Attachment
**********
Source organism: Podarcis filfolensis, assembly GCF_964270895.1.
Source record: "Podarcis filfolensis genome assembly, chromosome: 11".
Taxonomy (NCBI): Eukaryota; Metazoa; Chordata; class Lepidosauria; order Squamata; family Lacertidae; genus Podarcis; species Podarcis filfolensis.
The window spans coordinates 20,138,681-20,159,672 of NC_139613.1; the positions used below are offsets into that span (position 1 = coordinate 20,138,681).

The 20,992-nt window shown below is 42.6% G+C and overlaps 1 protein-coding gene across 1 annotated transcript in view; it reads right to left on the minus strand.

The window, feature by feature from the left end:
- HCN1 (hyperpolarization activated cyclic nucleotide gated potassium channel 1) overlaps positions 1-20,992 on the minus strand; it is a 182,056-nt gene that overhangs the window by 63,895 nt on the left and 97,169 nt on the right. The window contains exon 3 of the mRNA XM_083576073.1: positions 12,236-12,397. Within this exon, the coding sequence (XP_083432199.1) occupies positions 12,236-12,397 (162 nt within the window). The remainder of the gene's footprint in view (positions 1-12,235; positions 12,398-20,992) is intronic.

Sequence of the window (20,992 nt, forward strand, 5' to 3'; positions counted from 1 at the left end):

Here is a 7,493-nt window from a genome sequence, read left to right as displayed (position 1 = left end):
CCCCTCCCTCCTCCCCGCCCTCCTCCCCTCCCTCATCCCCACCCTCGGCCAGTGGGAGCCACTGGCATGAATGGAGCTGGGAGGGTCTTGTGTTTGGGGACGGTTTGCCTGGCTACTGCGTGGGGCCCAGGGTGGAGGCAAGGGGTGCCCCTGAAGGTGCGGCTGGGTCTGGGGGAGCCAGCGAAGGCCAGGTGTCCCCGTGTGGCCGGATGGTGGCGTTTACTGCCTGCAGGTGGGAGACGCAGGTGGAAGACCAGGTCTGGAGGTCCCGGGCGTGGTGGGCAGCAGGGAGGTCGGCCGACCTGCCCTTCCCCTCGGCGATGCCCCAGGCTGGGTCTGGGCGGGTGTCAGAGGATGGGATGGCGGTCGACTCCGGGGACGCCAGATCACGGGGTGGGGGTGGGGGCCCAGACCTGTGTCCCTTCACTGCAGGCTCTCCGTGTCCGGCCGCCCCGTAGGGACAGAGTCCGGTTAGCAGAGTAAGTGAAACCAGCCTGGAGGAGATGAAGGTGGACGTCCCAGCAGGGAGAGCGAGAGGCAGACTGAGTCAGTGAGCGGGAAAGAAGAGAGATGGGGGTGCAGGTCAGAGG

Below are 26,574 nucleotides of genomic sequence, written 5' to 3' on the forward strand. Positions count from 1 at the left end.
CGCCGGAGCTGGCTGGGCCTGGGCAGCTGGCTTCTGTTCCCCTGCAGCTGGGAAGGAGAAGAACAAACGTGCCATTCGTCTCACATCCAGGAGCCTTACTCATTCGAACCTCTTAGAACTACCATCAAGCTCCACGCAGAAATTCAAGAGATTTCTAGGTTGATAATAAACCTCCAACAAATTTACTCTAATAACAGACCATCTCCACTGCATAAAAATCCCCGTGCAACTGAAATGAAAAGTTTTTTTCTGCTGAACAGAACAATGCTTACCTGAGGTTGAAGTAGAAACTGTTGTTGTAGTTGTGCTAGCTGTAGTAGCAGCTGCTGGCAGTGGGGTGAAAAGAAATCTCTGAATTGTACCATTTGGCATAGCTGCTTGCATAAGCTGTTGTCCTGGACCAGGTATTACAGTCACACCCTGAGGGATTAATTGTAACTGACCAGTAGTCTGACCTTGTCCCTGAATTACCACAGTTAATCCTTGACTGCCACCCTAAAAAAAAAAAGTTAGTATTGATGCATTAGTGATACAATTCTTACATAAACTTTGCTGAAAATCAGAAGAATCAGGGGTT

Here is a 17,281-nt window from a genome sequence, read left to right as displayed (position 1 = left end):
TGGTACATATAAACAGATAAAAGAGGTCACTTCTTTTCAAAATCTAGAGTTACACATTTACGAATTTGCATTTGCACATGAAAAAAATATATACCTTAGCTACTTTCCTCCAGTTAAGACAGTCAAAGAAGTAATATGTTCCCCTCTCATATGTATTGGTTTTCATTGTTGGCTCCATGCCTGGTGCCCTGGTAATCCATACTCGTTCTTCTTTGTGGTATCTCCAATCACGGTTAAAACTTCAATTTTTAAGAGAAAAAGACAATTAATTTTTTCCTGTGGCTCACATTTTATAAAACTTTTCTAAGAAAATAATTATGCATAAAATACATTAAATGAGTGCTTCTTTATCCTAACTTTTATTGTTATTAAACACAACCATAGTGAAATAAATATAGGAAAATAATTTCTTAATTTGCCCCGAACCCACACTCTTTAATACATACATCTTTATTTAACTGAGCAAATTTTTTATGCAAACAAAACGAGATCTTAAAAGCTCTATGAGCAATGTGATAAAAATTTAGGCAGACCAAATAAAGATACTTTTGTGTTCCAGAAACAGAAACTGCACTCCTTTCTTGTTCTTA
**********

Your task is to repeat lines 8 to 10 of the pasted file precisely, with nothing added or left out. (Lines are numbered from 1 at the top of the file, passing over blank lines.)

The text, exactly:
Sequence of the window (20,992 nt, forward strand, 5' to 3'; positions counted from 1 at the left end):

Here is a 7,493-nt window from a genome sequence, read left to right as displayed (position 1 = left end):
CCCCTCCCTCCTCCCCGCCCTCCTCCCCTCCCTCATCCCCACCCTCGGCCAGTGGGAGCCACTGGCATGAATGGAGCTGGGAGGGTCTTGTGTTTGGGGACGGTTTGCCTGGCTACTGCGTGGGGCCCAGGGTGGAGGCAAGGGGTGCCCCTGAAGGTGCGGCTGGGTCTGGGGGAGCCAGCGAAGGCCAGGTGTCCCCGTGTGGCCGGATGGTGGCGTTTACTGCCTGCAGGTGGGAGACGCAGGTGGAAGACCAGGTCTGGAGGTCCCGGGCGTGGTGGGCAGCAGGGAGGTCGGCCGACCTGCCCTTCCCCTCGGCGATGCCCCAGGCTGGGTCTGGGCGGGTGTCAGAGGATGGGATGGCGGTCGACTCCGGGGACGCCAGATCACGGGGTGGGGGTGGGGGCCCAGACCTGTGTCCCTTCACTGCAGGCTCTCCGTGTCCGGCCGCCCCGTAGGGACAGAGTCCGGTTAGCAGAGTAAGTGAAACCAGCCTGGAGGAGATGAAGGTGGACGTCCCAGCAGGGAGAGCGAGAGGCAGACTGAGTCAGTGAGCGGGAAAGAAGAGAGATGGGGGTGCAGGTCAGAGG